By ABBY ELLIN
It’s hard to imagine that there are people who might confuse Nutella–a gooey, chocolaty spread laden with sugar, palm oil and hazelnuts — with a health food. But apparently that’s exactly what Athena Hohenberg, a San Diego mother of a 4-year-old daughter, did.
Last February, Hohenberg sued Ferrero USA, Inc., the makers of Nutella, for false advertising. In her suit, she claimed that she “was shocked to learn” that Nutella “was the next best thing to a candy bar.”
She argued that TV ads falsely promoted Nutella as a healthy breakfast option, while omitting the fact that a few tablespoons contains 200 calories, 11 grams of fat (3.5 grams saturated), and 21 grams of sugar. She sought an order preventing Ferrero from marketing Nutella as “healthy,” “balanced nutrition,” and said her goal was to pursue a class-action suit.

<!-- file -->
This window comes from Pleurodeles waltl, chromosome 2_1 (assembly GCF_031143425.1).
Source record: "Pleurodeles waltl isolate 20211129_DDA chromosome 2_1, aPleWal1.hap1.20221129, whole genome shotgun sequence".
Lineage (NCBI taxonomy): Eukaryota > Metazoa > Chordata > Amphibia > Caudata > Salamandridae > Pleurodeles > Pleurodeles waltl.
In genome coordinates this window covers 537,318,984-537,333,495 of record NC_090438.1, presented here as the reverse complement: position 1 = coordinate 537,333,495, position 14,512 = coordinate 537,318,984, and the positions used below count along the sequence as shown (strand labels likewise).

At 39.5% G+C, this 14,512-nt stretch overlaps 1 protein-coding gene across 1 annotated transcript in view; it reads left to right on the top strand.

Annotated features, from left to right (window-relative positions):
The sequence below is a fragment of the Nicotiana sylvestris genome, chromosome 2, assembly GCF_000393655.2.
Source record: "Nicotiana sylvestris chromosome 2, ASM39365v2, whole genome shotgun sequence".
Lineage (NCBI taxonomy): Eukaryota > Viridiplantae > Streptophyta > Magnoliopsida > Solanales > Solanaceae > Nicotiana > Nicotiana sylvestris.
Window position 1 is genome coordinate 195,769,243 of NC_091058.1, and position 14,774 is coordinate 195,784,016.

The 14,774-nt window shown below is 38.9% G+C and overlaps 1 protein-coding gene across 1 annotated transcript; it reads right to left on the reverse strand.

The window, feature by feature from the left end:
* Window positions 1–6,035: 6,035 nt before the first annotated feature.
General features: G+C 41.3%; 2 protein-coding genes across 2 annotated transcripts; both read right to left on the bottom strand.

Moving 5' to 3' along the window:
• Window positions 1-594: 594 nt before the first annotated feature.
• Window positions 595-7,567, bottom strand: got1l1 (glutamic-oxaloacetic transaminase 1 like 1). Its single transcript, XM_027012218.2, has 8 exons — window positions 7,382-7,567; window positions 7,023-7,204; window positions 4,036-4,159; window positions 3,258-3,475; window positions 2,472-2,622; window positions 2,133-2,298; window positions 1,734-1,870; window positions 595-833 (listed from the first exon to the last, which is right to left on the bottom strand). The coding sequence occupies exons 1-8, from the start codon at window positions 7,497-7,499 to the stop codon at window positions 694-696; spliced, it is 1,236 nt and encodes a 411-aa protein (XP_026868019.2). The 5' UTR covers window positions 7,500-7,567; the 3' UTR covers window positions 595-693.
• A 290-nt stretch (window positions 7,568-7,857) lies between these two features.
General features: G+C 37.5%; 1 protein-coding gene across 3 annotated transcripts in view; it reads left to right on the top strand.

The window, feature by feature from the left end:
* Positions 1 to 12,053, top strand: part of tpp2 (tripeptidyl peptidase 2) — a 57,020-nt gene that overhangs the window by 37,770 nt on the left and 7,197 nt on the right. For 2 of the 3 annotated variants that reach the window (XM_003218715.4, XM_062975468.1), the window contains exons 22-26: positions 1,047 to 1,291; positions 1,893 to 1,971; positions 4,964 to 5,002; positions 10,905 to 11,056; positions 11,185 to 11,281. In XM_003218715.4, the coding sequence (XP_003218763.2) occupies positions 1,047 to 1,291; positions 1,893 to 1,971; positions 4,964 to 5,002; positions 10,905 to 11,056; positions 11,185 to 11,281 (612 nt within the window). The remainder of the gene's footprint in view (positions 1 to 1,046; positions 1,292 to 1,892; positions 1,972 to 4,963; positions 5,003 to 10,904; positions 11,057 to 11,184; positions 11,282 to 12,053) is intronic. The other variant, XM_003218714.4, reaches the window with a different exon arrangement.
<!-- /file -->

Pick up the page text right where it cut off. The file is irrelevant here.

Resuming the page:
Hohenberg got all sorts of flack for her apparent nutritional naiveté, but she won.
The suit has been settled for $3.05 million, $2.5 million of which will be divided among consumers. Anyone who bought Nutella between Jan. 1, 2008 and Feb. 3, 2012, (or Aug. 1, 2009 and Jan. 23, 2012 in California) can file a claim.
Not that they’ll get rich: Consumers can receive up to $4 per jar of Nutella that they purchased during the specified time period, with a maximum allowance of $20 per household. But Ferrero also agreed to modify the Nutella label and certain marketing statements about the product, create new television ads and change their website.
So now consumers can take their winnings, buy more Nutella, and know for sure they’re not eating tofu.